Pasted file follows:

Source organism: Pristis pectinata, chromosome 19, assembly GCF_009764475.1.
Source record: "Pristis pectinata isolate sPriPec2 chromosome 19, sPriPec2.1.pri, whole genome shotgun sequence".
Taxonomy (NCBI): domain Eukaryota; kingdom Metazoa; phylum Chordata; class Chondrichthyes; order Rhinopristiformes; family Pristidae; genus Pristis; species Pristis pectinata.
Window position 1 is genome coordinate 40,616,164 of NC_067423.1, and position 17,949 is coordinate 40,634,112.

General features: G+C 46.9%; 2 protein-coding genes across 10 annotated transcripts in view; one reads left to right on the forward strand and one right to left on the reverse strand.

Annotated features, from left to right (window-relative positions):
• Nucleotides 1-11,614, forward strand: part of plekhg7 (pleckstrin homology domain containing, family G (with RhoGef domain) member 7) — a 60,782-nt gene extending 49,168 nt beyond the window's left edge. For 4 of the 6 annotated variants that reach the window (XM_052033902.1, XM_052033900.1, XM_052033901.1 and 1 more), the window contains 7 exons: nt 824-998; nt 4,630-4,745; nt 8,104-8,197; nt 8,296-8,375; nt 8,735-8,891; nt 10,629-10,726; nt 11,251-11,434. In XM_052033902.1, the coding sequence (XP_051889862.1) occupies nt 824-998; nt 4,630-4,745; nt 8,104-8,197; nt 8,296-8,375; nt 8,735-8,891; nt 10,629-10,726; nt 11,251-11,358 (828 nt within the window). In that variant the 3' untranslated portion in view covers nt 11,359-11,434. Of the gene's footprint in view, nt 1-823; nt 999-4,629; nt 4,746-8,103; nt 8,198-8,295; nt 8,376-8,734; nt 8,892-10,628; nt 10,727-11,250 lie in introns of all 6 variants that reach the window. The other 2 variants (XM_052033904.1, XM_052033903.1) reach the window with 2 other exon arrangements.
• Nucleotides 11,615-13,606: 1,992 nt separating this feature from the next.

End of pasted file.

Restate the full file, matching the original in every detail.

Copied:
Source organism: Pristis pectinata, chromosome 19, assembly GCF_009764475.1.
Source record: "Pristis pectinata isolate sPriPec2 chromosome 19, sPriPec2.1.pri, whole genome shotgun sequence".
Taxonomy (NCBI): domain Eukaryota; kingdom Metazoa; phylum Chordata; class Chondrichthyes; order Rhinopristiformes; family Pristidae; genus Pristis; species Pristis pectinata.
Window position 1 is genome coordinate 40,616,164 of NC_067423.1, and position 17,949 is coordinate 40,634,112.

General features: G+C 46.9%; 2 protein-coding genes across 10 annotated transcripts in view; one reads left to right on the forward strand and one right to left on the reverse strand.

Annotated features, from left to right (window-relative positions):
• Nucleotides 1-11,614, forward strand: part of plekhg7 (pleckstrin homology domain containing, family G (with RhoGef domain) member 7) — a 60,782-nt gene extending 49,168 nt beyond the window's left edge. For 4 of the 6 annotated variants that reach the window (XM_052033902.1, XM_052033900.1, XM_052033901.1 and 1 more), the window contains 7 exons: nt 824-998; nt 4,630-4,745; nt 8,104-8,197; nt 8,296-8,375; nt 8,735-8,891; nt 10,629-10,726; nt 11,251-11,434. In XM_052033902.1, the coding sequence (XP_051889862.1) occupies nt 824-998; nt 4,630-4,745; nt 8,104-8,197; nt 8,296-8,375; nt 8,735-8,891; nt 10,629-10,726; nt 11,251-11,358 (828 nt within the window). In that variant the 3' untranslated portion in view covers nt 11,359-11,434. Of the gene's footprint in view, nt 1-823; nt 999-4,629; nt 4,746-8,103; nt 8,198-8,295; nt 8,376-8,734; nt 8,892-10,628; nt 10,727-11,250 lie in introns of all 6 variants that reach the window. The other 2 variants (XM_052033904.1, XM_052033903.1) reach the window with 2 other exon arrangements.
• Nucleotides 11,615-13,606: 1,992 nt separating this feature from the next.